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More Christian movies are being produced today than in Cecil B. DeMille’s heyday. They range from multiplex hits such as “God’s Not Dead” and “War Room” to multitudinous direct-to-video flicks that make Hallmark TV movies look high-budget by comparison. Even Mel Gibson’s blockbuster, “The Passion of the Christ,” reportedly has a sequel on the way.
But as with new Easter-release “Breakthrough” – a film based on the true story of a mother who saves her hospitalized son’s life through prayer – the stories and theology in Hollywood fare are often too shallow or too literal. Movie critics and theologians wonder why that has to be and suggest that filmmakers instead be less preachy and obvious with their messages.
Ultimately, humans tend to learn best via narrative, says Abby Olcese, who writes for Christian publications such as Sojourners and Relevant. The Bible is full of rich stories about what mankind’s relationship to God looks like, she notes. Film has the capacity to operate in the same way. “What Christian movies should aspire to,” she says, “is telling a legitimately good story and letting the content speak for itself.”
As a Christian, Vox film critic Alissa Wilkinson was initially intrigued by “Breakthrough,” a new movie timed to coincide with Easter and based on the true story of a mother who saves her hospitalized son’s life through prayer.
Despite the likable cast, led by Chrissy Metz of TV’s “This is Us,” Mrs. Wilkinson ultimately found “Breakthrough” generic. “It’s very much one of those films that’s like ‘Do you believe in miracles?’” She points out that rather than diving deeper into theological questions, as when one character asks why her ill husband wasn’t similarly saved, the movie simply leaves them hanging.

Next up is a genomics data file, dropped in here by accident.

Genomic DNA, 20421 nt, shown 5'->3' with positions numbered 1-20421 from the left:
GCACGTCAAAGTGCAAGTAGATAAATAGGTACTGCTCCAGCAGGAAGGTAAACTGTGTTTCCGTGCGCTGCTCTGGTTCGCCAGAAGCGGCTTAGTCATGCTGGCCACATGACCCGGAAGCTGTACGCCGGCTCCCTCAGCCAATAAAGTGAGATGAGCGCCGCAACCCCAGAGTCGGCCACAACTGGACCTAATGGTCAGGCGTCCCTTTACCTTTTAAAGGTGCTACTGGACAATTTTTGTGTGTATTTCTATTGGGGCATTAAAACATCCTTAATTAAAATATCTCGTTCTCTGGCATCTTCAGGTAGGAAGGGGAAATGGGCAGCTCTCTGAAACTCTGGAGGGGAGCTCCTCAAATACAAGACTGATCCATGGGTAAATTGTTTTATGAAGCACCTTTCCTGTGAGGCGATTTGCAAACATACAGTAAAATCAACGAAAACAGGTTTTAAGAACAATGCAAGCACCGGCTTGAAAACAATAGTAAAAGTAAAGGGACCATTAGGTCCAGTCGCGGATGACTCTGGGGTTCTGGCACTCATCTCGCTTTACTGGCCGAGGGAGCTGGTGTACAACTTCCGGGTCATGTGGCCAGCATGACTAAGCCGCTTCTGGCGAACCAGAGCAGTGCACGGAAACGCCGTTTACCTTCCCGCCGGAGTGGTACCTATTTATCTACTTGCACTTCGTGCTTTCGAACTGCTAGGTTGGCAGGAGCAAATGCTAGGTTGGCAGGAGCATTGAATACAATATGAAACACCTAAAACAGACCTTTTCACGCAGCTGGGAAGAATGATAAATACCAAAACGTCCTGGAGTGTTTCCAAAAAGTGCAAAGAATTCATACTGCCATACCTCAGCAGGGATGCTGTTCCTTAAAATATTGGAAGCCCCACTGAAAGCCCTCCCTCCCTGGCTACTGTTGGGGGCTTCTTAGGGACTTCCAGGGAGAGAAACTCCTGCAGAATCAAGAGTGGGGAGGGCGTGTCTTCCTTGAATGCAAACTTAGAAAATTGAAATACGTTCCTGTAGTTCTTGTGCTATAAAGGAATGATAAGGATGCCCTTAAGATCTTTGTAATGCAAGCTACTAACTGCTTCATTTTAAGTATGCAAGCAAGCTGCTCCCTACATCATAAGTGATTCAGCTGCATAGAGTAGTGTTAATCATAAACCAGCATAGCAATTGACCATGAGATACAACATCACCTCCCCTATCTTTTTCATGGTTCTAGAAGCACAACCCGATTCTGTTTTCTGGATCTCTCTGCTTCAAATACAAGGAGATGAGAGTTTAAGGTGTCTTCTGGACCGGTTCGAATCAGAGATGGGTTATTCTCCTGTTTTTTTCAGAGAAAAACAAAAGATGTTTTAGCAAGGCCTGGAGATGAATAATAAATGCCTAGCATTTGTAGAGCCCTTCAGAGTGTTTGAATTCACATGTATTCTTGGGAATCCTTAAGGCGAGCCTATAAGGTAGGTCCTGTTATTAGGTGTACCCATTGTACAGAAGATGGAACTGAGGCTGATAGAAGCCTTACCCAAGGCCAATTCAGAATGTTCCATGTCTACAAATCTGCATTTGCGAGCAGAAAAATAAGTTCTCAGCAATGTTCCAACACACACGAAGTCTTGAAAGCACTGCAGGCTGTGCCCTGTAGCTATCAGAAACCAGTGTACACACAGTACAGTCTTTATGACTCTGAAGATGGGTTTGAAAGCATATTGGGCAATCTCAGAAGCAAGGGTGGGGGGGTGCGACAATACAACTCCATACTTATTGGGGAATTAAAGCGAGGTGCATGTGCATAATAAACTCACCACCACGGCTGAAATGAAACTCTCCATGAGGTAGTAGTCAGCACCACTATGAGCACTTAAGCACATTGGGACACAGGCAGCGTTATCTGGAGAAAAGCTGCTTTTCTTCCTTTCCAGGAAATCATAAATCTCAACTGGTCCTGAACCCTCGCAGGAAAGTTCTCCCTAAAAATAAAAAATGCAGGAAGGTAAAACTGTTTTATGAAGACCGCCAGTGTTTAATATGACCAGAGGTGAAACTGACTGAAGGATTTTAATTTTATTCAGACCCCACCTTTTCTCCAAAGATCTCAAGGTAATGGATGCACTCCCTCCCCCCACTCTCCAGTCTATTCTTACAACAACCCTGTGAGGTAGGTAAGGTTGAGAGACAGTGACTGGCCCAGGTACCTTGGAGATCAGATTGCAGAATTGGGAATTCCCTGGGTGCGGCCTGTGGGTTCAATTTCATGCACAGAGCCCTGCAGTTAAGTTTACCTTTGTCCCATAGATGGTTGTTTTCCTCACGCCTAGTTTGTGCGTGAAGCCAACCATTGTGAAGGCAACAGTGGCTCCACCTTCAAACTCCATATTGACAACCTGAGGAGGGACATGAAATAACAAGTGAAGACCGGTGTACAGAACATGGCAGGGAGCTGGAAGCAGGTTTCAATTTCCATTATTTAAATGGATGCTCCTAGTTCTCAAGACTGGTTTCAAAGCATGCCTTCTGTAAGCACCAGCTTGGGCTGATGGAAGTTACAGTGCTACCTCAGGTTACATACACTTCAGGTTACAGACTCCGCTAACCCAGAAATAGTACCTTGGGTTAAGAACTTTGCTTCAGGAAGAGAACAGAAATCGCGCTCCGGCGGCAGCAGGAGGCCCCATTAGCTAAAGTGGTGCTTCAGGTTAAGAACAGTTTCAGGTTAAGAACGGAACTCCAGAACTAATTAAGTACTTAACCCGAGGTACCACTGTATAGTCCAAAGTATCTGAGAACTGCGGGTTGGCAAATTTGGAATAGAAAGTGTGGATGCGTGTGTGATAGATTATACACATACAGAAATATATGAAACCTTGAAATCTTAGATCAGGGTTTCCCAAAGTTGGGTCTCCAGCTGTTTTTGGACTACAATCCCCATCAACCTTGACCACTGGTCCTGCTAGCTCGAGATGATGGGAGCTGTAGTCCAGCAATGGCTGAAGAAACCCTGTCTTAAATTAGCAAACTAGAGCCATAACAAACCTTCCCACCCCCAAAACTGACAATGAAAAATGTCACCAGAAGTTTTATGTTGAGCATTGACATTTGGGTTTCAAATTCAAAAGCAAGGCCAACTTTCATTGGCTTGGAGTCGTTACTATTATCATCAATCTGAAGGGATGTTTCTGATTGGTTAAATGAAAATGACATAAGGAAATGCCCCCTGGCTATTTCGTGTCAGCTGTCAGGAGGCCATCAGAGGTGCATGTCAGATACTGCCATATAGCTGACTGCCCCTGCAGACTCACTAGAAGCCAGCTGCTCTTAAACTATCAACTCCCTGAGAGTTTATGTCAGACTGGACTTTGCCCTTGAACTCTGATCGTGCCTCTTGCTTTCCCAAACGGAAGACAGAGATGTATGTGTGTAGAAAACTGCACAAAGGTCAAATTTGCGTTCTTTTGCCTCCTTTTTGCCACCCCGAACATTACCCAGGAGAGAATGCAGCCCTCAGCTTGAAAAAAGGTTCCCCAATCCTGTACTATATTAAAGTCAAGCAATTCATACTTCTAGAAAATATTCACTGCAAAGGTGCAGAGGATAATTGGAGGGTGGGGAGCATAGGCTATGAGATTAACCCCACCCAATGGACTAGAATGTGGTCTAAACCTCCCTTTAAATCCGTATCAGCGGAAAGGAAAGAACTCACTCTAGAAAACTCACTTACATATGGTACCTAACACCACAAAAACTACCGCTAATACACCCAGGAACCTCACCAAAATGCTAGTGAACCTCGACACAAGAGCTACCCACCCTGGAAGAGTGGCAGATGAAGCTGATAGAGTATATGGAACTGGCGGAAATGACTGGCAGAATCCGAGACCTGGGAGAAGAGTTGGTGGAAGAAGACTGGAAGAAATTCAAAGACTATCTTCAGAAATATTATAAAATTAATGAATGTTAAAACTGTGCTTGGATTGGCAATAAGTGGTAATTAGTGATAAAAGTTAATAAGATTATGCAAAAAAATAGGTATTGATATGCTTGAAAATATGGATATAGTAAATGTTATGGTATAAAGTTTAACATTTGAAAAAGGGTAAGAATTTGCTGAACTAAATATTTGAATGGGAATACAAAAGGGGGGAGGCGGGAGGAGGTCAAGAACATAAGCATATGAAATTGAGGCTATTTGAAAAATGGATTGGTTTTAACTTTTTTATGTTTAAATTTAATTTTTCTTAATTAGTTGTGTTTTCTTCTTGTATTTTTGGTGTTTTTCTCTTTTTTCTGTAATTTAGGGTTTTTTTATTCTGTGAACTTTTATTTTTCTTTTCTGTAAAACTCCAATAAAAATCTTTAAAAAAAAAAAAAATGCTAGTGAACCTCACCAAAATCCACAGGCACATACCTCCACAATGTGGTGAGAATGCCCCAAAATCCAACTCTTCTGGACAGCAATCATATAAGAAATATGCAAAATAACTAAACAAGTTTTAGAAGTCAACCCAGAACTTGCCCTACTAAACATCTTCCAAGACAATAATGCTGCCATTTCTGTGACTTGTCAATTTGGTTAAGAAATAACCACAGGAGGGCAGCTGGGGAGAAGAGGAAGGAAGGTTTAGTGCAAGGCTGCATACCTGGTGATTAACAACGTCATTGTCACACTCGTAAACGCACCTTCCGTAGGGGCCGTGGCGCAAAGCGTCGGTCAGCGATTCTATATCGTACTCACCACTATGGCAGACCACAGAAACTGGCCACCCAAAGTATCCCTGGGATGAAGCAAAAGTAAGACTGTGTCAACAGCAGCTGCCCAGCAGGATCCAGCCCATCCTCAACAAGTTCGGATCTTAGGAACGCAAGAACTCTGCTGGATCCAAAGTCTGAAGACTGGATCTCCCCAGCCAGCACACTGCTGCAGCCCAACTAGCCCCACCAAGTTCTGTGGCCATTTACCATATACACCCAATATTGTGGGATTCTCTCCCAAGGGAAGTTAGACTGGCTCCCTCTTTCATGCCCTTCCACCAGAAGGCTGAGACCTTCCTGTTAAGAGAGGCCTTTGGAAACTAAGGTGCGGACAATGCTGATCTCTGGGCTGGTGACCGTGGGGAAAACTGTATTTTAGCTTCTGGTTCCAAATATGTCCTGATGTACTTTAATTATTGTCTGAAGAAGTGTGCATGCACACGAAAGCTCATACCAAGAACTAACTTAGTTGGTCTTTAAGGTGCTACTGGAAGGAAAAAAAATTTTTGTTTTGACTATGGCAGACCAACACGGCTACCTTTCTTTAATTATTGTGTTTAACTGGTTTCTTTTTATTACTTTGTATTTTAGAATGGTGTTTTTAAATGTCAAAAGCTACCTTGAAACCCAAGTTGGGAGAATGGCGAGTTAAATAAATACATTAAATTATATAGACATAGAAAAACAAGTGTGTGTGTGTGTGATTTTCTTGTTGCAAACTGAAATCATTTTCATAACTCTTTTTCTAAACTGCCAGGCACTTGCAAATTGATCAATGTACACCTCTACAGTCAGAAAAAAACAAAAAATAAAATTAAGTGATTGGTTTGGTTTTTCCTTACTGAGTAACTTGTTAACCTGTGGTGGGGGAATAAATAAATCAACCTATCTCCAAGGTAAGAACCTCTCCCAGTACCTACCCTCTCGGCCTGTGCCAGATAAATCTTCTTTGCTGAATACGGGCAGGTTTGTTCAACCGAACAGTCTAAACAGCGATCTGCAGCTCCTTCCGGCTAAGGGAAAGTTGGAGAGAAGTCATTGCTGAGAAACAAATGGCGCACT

Today more Christian movies are being produced than in Cecil B. DeMille’s heyday. They range from multiplex hits such as “God’s Not Dead” and “War Room” to multitudinous direct-to-video flicks that make Hallmark TV movies look high-budget by comparison. Even Mel Gibson’s blockbuster, “The Passion of the Christ,” reportedly has a sequel on the way. But as with “Breakthrough,” the stories and theology are often too shallow or too literal, leaving those who are following this fare asking why. Movie critics and theologians suggest that filmmakers instead be less preachy and obvious and that they start by taking a page from the Good Book.
“Popular art created by Christians or for Christians really seems to have taken a turn for the worse. And it parallels, I think, a superficiality in churches,” says Jared C. Wilson, director of the Pastoral Training Center at Liberty Baptist Church near Kansas City, Missouri. “They’ve been discipled according to just more of a sentimental kind of Christianity rather than a more mature or fully orbed biblical Christianity.”
Swap sermons for ideas
Fewer Americans are going to church, according to the Pew Research Center. But 80% still believe in some higher power or spiritual force, and many are still watching movies. To reach those who prefer recliner seats to church pews, Mr. Wilson says spiritually inclined moviemakers first need to learn the classic storyteller’s dictum: show, don’t tell. That includes an economy of language. Unless you happen to have Morgan Freeman delivering an Aaron Sorkin soliloquy to a John Williams soundtrack, it’s best to avoid sermonizing on-screen.
A far more effective approach, he adds, is to allow characters’ actions to convey ideas. In other words, let Christianity inform the story rather than starting out with a message agenda.
William Romanowski, author of “Cinematic Faith,” points to “Tender Mercies” as an example. In that 1983 film, Robert Duvall plays a country music artist who has a conversion experience early in the story. “He starts making decisions in a different kind of way, living a different way. And it changes the way that he loves someone,” says Mr. Romanowski, a professor at Calvin College in Grand Rapids, Michigan. “Those are the films I think that are more engaging in terms of making God real in the world that we live in.”